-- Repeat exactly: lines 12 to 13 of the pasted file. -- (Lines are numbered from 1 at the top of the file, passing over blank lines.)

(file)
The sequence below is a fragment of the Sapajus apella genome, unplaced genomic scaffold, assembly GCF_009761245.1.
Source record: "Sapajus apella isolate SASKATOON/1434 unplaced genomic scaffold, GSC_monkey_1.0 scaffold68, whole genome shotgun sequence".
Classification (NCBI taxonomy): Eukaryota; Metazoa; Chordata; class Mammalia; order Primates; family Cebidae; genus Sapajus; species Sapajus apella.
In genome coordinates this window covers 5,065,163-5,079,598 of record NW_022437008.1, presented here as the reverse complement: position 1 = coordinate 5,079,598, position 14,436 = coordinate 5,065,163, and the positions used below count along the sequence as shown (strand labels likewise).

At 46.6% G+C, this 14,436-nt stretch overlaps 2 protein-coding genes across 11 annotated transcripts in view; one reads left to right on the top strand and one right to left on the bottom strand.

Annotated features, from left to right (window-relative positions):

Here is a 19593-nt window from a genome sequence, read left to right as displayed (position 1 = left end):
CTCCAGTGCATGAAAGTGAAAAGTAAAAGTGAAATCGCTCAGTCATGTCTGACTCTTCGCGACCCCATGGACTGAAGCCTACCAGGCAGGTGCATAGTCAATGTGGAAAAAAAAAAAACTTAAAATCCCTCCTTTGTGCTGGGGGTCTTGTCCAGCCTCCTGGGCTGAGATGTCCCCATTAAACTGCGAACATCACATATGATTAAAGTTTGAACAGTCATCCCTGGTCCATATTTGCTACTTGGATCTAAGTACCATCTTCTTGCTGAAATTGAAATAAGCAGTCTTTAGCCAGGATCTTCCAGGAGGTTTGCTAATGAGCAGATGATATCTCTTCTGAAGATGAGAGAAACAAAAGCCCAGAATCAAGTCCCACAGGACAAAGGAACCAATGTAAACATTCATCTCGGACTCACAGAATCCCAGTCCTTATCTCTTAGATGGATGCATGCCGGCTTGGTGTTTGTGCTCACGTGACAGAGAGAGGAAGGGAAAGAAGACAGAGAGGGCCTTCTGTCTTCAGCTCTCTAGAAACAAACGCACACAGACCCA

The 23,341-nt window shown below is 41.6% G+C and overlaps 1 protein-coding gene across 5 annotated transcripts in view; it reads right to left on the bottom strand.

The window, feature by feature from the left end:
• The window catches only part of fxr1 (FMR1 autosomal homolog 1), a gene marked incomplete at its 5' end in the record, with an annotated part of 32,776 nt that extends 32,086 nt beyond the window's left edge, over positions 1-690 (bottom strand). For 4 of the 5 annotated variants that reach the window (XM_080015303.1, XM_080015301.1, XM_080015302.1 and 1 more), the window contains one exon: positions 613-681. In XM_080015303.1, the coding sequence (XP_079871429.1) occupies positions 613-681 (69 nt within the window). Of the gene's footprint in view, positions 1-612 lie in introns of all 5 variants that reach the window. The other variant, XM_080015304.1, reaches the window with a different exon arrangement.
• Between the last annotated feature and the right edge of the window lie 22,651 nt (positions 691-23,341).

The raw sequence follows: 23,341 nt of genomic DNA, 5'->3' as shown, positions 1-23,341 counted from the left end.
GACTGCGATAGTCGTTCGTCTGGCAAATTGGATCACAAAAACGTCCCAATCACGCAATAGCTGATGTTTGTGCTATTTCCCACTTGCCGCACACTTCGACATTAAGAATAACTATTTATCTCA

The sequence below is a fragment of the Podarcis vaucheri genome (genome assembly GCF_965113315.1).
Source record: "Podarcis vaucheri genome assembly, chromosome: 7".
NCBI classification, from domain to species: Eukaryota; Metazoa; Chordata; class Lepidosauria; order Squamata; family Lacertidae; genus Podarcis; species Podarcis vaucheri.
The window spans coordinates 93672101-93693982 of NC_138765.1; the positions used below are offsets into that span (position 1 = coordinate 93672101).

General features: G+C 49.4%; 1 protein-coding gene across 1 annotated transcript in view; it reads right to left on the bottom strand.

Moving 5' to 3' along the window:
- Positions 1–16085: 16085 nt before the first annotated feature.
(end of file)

• Between the last annotated feature and the right edge of the window lie 22,651 nt (positions 691-23,341).

The raw sequence follows: 23,341 nt of genomic DNA, 5'->3' as shown, positions 1-23,341 counted from the left end.